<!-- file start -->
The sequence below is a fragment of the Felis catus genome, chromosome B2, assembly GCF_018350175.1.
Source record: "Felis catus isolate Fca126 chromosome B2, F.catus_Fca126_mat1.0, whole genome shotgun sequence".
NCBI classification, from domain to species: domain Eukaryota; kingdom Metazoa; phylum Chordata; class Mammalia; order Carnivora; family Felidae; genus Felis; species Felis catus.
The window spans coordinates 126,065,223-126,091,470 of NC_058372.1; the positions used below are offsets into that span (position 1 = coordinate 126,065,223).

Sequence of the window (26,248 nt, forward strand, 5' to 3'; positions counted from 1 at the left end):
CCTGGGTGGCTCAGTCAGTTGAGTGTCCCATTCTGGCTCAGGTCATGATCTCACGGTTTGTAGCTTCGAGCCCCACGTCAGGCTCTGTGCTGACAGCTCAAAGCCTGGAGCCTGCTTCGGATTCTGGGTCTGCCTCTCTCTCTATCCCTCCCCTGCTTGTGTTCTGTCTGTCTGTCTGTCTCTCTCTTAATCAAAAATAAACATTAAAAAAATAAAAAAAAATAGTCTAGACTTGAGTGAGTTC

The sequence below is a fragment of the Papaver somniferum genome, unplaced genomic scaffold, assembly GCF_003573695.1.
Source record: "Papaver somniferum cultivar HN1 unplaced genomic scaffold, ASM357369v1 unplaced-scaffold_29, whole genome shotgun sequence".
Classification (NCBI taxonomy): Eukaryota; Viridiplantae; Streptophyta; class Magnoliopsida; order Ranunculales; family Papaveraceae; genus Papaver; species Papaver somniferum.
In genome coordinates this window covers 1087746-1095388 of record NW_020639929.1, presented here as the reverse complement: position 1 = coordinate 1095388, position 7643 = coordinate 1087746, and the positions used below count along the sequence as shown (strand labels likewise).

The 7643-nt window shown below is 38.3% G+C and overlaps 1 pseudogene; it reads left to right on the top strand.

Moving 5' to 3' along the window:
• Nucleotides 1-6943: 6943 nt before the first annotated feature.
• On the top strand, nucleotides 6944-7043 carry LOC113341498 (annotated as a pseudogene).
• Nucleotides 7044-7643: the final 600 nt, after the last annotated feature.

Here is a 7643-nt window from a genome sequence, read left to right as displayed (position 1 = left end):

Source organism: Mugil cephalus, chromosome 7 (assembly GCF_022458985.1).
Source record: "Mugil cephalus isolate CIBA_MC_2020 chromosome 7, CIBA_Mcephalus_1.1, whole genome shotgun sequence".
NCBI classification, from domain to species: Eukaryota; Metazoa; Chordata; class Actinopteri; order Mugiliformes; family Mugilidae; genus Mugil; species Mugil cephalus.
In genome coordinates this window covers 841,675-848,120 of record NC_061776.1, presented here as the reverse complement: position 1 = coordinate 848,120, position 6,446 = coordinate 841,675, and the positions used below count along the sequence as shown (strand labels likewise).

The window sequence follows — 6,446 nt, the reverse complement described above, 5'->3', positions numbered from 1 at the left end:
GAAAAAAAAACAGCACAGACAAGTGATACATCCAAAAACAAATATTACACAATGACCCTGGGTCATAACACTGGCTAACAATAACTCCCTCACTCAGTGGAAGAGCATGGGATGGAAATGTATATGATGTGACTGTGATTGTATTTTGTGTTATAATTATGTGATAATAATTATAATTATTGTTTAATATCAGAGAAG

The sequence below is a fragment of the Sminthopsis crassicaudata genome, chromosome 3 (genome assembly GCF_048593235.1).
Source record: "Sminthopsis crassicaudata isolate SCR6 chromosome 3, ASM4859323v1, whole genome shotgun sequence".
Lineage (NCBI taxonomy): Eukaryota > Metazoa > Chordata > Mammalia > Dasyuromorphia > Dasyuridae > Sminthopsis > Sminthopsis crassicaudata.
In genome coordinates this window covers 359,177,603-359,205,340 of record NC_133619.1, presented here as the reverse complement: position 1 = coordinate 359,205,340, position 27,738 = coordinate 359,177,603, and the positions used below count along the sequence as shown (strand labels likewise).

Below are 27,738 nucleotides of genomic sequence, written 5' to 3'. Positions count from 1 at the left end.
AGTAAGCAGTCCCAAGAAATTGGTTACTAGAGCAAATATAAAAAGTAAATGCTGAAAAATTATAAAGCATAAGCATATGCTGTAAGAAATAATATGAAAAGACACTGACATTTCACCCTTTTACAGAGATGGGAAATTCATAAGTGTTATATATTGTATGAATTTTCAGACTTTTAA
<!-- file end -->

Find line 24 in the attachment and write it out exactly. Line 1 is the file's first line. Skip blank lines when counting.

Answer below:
Source record: "Sminthopsis crassicaudata isolate SCR6 chromosome 3, ASM4859323v1, whole genome shotgun sequence".